I hopped back into the menu to check on Sauron’s army and set a waypoint to direct me to the warlord I’d been aiming to kill for a couple hours when the bottom of my stomach fell out.
To my absolute horror, there he was: Tumug the Lookout back in action as if I had never killed him at all.
Here’s the worst part: This isn’t a bug (I thought it was at first).
As it turns out, I did kill Tumug that first time in the epic battle. He just has the ability to come back. And in the reality of the game, it makes sense. Hell, my character comes back from death over and over. It’s only fair that the bad guys get a second (or third) chance as well.
Here’s the problem. I’m a human being, and humans hate losing things once they earn them. Killing Tumug felt wonderful, but this sense of accomplishment doesn’t even close to the disappoint I felt at having that success ripped away. We have a name for this, it is called “sunk cost” or “loss aversion.” It’s the natural human response to losing something, and it means that going forward, all I’m going to think about are the hours I spent trying to kill Tumug that didn’t amount to anything.
I despise this design choice. I think maybe the idea was to create the possibility for a longer back-and-forth relationship between your character and powerful enemies, but it doesn’t work. All it does is pull the floor out from underneath the climax of my emergent story, and it is a new kind of backtracking.
I’ve gone on about this for a long time, and I bet you’re assuming that I hate Shadow of Mordor based on the way I’m writing about it. But I don’t. I would never feel this strongly about a game one way or the other if I didn’t love what it is doing at its core. And I have to acknowledge that your experience in this dynamic game could end up so completely different from mine that you’ll never end up with an issue like this.
Bland, boring narrative
Hey, remember how in The Lord of the Rings movies they have that Gollum creature and one character really hates and distrusts it and the other is willing to give it a chance? Yeah. That’s in Shadow of Mordor.
Remember how in everything that one guy is tormented by the murder of his wife and child? Shadow of Mordor has that covered.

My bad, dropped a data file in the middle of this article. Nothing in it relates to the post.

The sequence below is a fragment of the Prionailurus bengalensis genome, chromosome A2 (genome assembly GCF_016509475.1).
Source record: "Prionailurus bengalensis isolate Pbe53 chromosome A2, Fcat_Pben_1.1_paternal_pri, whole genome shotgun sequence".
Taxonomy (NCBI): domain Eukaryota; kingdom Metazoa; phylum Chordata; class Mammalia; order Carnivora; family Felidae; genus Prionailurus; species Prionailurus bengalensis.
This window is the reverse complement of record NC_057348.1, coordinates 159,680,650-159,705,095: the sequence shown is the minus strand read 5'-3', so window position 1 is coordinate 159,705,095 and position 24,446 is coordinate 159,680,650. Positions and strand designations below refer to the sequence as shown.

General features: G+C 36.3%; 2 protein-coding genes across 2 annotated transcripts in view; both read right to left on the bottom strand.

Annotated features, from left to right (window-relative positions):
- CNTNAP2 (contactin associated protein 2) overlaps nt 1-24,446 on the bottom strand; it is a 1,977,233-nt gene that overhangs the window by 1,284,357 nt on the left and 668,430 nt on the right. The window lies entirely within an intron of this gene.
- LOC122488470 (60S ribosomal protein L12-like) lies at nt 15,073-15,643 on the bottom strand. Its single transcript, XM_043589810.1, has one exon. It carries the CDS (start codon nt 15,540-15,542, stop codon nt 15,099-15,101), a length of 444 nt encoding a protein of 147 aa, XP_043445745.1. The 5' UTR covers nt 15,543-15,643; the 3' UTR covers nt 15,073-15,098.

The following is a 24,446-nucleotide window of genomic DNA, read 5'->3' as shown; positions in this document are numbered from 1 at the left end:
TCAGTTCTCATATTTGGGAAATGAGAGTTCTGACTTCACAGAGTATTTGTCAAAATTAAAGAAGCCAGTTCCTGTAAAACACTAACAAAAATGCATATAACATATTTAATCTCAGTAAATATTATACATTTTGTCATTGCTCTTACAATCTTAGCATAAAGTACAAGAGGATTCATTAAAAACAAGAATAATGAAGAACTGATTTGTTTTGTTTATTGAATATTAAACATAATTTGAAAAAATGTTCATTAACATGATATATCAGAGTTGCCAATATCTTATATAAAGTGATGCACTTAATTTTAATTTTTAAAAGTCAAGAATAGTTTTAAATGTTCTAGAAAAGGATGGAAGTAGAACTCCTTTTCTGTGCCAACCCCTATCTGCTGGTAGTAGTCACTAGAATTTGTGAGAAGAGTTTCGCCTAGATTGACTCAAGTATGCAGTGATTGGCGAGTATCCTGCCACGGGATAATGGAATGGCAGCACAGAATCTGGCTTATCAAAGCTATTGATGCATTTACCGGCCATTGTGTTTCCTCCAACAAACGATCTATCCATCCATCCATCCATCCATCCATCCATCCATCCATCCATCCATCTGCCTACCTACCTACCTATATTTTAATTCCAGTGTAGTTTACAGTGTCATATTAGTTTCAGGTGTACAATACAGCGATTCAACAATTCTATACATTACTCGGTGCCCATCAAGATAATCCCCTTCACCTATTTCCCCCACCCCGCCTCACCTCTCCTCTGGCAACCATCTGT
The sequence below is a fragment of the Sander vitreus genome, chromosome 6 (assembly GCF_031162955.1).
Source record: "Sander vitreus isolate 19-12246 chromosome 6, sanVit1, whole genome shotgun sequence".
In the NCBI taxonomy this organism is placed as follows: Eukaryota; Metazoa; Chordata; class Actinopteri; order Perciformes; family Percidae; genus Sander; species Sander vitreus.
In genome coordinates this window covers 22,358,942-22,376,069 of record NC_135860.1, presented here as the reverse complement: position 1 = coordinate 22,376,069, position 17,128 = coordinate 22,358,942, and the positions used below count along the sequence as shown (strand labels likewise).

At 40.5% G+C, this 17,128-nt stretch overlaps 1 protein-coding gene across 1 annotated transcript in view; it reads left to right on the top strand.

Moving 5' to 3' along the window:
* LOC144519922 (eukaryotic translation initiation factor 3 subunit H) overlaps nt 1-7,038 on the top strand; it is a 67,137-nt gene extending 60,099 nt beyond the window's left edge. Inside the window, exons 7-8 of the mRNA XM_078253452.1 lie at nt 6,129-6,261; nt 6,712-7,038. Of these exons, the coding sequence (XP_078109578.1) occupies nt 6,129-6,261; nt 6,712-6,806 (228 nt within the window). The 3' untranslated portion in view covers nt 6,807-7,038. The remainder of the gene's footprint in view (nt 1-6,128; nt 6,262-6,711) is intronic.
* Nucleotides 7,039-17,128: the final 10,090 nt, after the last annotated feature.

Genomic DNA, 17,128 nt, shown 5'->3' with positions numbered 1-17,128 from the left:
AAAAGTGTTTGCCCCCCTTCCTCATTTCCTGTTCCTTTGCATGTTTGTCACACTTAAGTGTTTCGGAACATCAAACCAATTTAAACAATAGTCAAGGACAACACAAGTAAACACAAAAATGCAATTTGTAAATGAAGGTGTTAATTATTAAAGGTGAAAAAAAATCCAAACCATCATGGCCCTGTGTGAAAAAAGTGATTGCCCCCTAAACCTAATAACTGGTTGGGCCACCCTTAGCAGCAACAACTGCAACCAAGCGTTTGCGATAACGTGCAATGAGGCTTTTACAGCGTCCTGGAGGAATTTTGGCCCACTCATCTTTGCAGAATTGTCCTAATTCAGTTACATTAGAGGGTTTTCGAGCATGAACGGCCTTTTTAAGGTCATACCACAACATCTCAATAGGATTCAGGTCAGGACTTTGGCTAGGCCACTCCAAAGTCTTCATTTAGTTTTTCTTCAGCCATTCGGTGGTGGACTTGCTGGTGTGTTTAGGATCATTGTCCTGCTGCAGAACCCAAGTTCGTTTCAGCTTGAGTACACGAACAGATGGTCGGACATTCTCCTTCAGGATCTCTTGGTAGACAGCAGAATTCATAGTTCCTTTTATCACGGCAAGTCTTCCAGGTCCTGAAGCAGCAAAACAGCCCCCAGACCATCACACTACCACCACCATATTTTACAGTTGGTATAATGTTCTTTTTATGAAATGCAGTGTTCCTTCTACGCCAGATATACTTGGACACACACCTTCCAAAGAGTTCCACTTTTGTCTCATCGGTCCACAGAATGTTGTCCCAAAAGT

Remember how in fantasy books you have to remember a lot of names and places and vague character motivations? Yeah. Shadow of Mordor.
As exciting as the emergent stories that pop out of Monolith’s nemesis system are, Shadow of Mordor’s actual narrative is very lacking. I don’t care about the goals of these characters. I don’t really know why I’m doing anything that I’m doing. Like a shadow, you can see it, but it has no substance.
Maybe this is all different for fans of The Lord of the Rings. I hope that it is. Again, that’s not me, and I won’t pretend to know what Tolkienites would enjoy.
At its core, Shadow of Mordor is a fresh, exciting game. I love what it does to make every enemy feel special. Open-world games like Assassin’s Creed and Grand Theft Auto haven’t really done much to expand on the possibility for emergence in the genre. They look like a pair of Casio digital wristwatches compared to the complex moving parts of Shadow of Mordor’s intricate cuckoo clock.
But like any complex system, it’s easier to notice the effects of one misplaced component. The resurrecting bosses undo some of Shadow of Mordor’s magic, and the story and characters don’t do a ton to help.
I don’t want to turn everyone off of it. I think Shadow of Mordor deserves a huge audience. I like it bordering on loving it. Had Monolith tightened up a few things, I’d probably love it bordering on considering it one of the best games of the year.
Middle-earth: Shadow of Mordor is due out Sept. 30 for PlayStation 4, Xbox One, PlayStation 3, Xbox 360, and PC. Warner Bros. Interactive provided GamesBeat with a physical copy of the game for the PlayStation 4 for the purposes of this review.